Neurologic, cognitive, and motor outcomes for 36 children with congenital toxoplasmosis treated with pyrimethamine and sulfadiazine for 1 year are reported from Michael Reese Hospital, Chicago, IL, and other Centers. Active infection, seizures, and motor abnormalities resolved in most during therapy. Of 29 infants evaluated at 1 year of age, 23 (79%) had a Mental Developmental Index of 102, and 6 had scores <50. Sibling controls had higher scores than patients, but sequential IQ testing showed no deterioration over time. Six of eight children with obstructive hydrocephalus relieved by shunts had normal neurologic and developmental outcomes. In contrast, of 10 with hydrocephalus ex vacuo from birth, eight had severe disabilities. Nine of 34 (26%) children had microcephaly. Of those presenting with chorioretinal lesions (69%), the majority had residual visual loss after therapy. Risk factors for poor outcome included diabetes insipidus, hypoxia, hydrocephalus with high CSF protein, and delay in medical treatment. These results compared to previous reports for untreated children were thought to justify treatment of pregnant women with acute gestational Toxoplasma infection and young infants with congenital toxoplasmosis. [1]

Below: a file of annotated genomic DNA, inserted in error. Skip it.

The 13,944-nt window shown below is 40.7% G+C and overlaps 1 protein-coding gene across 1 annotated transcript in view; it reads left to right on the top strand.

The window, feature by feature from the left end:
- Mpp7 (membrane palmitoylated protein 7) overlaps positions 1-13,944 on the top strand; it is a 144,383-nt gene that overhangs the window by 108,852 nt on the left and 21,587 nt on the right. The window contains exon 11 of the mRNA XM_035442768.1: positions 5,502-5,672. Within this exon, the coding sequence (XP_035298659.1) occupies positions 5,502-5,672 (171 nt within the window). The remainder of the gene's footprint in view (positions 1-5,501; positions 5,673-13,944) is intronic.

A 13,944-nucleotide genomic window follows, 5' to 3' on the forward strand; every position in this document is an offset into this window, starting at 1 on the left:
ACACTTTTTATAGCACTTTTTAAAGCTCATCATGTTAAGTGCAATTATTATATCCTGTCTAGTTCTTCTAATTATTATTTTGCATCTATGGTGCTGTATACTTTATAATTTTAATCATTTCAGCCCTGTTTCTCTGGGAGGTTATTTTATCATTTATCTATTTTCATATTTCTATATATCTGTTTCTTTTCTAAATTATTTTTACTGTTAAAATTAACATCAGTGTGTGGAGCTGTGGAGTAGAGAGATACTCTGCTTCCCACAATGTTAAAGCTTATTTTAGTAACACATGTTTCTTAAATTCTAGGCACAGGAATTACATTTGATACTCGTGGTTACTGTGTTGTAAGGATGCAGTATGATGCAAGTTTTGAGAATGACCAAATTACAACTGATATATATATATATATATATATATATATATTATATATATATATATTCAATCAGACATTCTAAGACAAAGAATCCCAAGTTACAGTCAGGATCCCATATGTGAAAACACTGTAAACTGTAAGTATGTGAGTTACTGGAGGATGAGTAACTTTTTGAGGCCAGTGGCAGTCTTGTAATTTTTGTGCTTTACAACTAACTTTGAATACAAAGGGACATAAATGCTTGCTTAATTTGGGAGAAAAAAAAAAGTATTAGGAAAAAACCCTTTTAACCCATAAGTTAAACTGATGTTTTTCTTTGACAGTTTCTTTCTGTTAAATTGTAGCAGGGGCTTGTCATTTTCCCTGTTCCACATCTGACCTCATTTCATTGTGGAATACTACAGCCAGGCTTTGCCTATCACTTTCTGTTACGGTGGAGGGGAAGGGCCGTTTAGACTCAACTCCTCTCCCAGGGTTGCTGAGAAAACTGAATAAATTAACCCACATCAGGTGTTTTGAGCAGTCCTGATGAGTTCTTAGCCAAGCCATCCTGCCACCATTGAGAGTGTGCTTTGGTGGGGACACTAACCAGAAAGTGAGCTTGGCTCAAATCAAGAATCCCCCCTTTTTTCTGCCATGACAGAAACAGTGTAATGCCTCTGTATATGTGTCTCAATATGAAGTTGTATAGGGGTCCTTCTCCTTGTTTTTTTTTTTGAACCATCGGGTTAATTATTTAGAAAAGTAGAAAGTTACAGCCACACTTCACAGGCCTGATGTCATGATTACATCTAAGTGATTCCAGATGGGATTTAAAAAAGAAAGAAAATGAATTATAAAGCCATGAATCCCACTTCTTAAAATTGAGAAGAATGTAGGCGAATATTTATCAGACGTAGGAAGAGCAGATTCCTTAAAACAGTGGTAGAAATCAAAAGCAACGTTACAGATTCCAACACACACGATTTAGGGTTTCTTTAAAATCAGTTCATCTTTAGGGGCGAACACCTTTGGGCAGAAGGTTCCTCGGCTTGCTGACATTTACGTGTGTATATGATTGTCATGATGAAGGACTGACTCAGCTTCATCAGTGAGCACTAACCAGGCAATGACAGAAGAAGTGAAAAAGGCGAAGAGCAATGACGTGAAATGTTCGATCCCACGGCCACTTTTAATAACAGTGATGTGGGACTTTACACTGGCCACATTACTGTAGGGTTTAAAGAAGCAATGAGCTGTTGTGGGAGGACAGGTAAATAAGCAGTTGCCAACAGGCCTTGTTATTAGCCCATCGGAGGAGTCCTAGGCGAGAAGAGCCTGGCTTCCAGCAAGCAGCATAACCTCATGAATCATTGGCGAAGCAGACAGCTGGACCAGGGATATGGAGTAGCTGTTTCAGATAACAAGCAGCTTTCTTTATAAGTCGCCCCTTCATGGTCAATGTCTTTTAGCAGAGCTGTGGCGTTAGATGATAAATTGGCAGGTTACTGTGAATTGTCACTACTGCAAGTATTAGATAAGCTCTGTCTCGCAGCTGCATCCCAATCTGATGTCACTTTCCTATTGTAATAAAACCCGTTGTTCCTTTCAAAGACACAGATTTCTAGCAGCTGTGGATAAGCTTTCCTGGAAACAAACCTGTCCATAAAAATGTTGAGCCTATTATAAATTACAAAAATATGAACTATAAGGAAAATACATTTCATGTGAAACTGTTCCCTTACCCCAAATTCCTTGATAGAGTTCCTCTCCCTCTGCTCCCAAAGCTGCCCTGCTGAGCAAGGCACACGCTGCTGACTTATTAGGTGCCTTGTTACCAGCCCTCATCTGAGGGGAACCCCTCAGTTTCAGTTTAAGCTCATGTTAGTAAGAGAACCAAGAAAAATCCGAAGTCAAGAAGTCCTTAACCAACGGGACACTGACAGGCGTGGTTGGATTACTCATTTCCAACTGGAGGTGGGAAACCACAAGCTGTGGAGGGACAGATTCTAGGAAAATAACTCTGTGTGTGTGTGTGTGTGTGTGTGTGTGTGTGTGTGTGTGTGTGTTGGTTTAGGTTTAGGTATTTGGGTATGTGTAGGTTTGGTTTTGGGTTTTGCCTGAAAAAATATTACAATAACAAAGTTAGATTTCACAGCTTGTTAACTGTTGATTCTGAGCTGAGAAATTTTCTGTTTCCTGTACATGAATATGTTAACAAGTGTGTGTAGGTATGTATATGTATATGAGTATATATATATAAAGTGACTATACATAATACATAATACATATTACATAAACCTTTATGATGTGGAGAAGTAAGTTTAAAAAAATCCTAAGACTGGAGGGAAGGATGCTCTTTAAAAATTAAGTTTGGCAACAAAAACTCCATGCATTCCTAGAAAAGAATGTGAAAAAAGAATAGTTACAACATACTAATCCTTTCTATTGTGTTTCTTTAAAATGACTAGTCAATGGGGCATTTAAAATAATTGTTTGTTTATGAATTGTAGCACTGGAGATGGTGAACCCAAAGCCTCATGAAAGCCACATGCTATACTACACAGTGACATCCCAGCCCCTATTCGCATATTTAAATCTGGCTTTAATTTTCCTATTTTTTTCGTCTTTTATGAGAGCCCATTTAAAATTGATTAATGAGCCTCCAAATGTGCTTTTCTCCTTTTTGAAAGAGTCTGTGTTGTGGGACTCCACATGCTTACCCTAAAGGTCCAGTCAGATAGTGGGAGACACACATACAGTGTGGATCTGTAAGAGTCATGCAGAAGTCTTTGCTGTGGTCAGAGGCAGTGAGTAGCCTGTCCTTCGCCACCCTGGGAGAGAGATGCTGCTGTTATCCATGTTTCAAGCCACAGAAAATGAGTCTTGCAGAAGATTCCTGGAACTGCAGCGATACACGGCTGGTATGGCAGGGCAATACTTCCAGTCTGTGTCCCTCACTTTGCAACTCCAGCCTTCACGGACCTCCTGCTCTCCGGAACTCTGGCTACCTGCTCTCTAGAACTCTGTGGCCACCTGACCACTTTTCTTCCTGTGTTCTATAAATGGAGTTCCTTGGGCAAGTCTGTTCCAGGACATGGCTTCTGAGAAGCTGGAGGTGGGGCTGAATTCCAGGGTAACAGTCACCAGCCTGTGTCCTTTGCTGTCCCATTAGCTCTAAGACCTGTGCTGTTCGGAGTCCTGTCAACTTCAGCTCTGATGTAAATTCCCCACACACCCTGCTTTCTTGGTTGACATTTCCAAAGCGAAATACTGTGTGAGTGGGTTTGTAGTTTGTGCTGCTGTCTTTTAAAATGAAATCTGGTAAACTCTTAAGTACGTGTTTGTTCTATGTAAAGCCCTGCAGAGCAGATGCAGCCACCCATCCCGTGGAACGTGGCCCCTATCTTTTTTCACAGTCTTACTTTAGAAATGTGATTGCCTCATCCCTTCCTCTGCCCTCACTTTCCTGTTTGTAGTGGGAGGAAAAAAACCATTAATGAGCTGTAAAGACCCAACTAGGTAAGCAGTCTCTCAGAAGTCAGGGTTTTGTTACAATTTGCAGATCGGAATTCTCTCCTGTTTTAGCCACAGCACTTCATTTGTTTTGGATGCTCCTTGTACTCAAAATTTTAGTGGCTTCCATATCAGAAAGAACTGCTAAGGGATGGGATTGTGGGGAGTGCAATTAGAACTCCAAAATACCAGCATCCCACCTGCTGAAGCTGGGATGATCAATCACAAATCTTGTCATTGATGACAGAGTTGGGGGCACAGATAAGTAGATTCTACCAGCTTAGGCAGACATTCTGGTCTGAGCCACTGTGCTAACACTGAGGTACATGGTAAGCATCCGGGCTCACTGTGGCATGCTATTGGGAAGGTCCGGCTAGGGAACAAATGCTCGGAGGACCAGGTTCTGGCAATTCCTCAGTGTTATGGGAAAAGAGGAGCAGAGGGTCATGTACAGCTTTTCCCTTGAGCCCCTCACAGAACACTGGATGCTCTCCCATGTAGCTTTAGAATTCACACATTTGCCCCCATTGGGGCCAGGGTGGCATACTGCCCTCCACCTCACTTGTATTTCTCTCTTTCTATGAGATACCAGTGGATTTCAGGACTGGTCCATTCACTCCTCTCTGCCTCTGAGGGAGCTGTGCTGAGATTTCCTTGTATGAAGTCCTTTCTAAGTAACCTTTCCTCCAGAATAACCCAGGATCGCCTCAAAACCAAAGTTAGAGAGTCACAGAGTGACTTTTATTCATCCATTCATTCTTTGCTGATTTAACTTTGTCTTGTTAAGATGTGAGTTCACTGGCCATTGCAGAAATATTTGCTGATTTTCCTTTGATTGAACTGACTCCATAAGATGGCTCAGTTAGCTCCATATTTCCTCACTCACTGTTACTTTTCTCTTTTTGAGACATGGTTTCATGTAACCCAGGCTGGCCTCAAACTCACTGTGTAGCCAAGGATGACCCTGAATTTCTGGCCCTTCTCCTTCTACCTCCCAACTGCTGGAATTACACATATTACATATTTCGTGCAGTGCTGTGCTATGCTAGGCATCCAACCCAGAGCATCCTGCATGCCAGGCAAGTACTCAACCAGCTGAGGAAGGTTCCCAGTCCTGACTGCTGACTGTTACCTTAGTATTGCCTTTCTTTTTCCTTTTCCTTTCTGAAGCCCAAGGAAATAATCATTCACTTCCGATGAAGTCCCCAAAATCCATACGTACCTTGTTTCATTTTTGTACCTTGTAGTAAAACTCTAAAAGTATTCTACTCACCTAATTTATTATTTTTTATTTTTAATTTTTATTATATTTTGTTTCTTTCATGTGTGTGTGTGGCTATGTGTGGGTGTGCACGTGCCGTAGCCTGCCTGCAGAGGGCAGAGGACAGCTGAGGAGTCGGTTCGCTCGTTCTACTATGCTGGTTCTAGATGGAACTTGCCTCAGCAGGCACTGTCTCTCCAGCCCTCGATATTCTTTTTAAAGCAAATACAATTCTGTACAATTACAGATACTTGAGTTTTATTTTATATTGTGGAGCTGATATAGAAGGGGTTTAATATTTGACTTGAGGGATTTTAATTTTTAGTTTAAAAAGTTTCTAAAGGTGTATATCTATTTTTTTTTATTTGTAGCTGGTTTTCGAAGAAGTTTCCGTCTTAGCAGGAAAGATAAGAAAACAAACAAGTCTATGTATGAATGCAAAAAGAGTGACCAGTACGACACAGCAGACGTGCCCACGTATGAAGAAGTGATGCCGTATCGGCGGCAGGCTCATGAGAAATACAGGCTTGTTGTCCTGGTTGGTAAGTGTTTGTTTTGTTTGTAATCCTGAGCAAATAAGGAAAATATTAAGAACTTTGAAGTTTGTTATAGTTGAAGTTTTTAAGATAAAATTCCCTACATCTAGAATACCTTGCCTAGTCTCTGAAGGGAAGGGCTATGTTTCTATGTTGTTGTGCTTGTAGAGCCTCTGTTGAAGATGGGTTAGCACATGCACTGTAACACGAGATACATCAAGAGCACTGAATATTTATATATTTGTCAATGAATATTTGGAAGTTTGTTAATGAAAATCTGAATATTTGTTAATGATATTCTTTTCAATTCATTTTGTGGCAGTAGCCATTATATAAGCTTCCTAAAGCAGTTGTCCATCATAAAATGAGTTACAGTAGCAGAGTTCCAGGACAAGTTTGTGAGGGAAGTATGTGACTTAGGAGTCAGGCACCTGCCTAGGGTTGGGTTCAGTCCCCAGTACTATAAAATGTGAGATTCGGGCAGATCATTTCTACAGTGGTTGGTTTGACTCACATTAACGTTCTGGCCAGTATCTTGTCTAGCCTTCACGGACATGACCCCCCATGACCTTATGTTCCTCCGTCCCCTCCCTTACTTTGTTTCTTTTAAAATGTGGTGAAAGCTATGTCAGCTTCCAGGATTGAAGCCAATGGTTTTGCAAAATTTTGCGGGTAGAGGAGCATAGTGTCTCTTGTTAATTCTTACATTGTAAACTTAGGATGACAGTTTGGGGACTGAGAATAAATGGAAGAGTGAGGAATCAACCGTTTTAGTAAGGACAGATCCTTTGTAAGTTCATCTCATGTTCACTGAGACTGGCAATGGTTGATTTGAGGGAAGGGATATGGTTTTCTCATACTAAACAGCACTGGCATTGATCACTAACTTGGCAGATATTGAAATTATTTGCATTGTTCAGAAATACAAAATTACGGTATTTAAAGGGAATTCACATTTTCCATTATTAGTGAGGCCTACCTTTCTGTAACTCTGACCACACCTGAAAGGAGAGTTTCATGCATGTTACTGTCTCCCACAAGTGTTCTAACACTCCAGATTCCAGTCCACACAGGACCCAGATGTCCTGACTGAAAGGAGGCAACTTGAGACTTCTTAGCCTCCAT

COMMENT. One third of the treated patients were severely impaired neurologically, and two thirds of those with normal developmental outcomes had retinal lesions and visual problems. The need for prevention and improved therapies was emphasized.